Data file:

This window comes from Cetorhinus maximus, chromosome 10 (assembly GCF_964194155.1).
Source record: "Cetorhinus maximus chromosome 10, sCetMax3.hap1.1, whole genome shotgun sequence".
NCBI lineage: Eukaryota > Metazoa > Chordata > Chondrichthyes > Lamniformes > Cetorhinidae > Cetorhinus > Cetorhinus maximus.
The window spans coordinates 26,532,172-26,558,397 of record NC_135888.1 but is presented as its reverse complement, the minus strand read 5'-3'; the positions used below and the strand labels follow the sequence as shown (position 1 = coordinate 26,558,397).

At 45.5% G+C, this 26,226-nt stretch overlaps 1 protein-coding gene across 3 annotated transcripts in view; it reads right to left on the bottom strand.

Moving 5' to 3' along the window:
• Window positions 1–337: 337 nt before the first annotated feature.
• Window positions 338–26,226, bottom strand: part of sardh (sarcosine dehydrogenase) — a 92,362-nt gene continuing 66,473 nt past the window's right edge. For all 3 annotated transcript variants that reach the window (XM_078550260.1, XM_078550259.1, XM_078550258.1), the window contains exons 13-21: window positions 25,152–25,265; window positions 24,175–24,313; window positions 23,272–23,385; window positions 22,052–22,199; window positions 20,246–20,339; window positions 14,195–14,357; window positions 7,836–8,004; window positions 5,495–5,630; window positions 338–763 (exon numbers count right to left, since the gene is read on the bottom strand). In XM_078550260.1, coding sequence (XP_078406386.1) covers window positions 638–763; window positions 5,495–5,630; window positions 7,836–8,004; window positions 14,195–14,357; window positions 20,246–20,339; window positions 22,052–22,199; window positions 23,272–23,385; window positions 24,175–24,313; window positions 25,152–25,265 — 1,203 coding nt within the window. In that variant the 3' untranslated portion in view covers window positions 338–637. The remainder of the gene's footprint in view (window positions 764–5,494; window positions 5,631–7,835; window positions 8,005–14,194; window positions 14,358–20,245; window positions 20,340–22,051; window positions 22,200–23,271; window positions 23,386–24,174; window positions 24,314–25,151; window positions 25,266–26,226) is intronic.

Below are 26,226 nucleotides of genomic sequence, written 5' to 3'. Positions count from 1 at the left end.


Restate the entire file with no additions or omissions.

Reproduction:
This window comes from Cetorhinus maximus, chromosome 10 (assembly GCF_964194155.1).
Source record: "Cetorhinus maximus chromosome 10, sCetMax3.hap1.1, whole genome shotgun sequence".
NCBI lineage: Eukaryota > Metazoa > Chordata > Chondrichthyes > Lamniformes > Cetorhinidae > Cetorhinus > Cetorhinus maximus.
The window spans coordinates 26,532,172-26,558,397 of record NC_135888.1 but is presented as its reverse complement, the minus strand read 5'-3'; the positions used below and the strand labels follow the sequence as shown (position 1 = coordinate 26,558,397).

At 45.5% G+C, this 26,226-nt stretch overlaps 1 protein-coding gene across 3 annotated transcripts in view; it reads right to left on the bottom strand.

Moving 5' to 3' along the window:
• Window positions 1–337: 337 nt before the first annotated feature.
• Window positions 338–26,226, bottom strand: part of sardh (sarcosine dehydrogenase) — a 92,362-nt gene continuing 66,473 nt past the window's right edge. For all 3 annotated transcript variants that reach the window (XM_078550260.1, XM_078550259.1, XM_078550258.1), the window contains exons 13-21: window positions 25,152–25,265; window positions 24,175–24,313; window positions 23,272–23,385; window positions 22,052–22,199; window positions 20,246–20,339; window positions 14,195–14,357; window positions 7,836–8,004; window positions 5,495–5,630; window positions 338–763 (exon numbers count right to left, since the gene is read on the bottom strand). In XM_078550260.1, coding sequence (XP_078406386.1) covers window positions 638–763; window positions 5,495–5,630; window positions 7,836–8,004; window positions 14,195–14,357; window positions 20,246–20,339; window positions 22,052–22,199; window positions 23,272–23,385; window positions 24,175–24,313; window positions 25,152–25,265 — 1,203 coding nt within the window. In that variant the 3' untranslated portion in view covers window positions 338–637. The remainder of the gene's footprint in view (window positions 764–5,494; window positions 5,631–7,835; window positions 8,005–14,194; window positions 14,358–20,245; window positions 20,340–22,051; window positions 22,200–23,271; window positions 23,386–24,174; window positions 24,314–25,151; window positions 25,266–26,226) is intronic.

Below are 26,226 nucleotides of genomic sequence, written 5' to 3'. Positions count from 1 at the left end.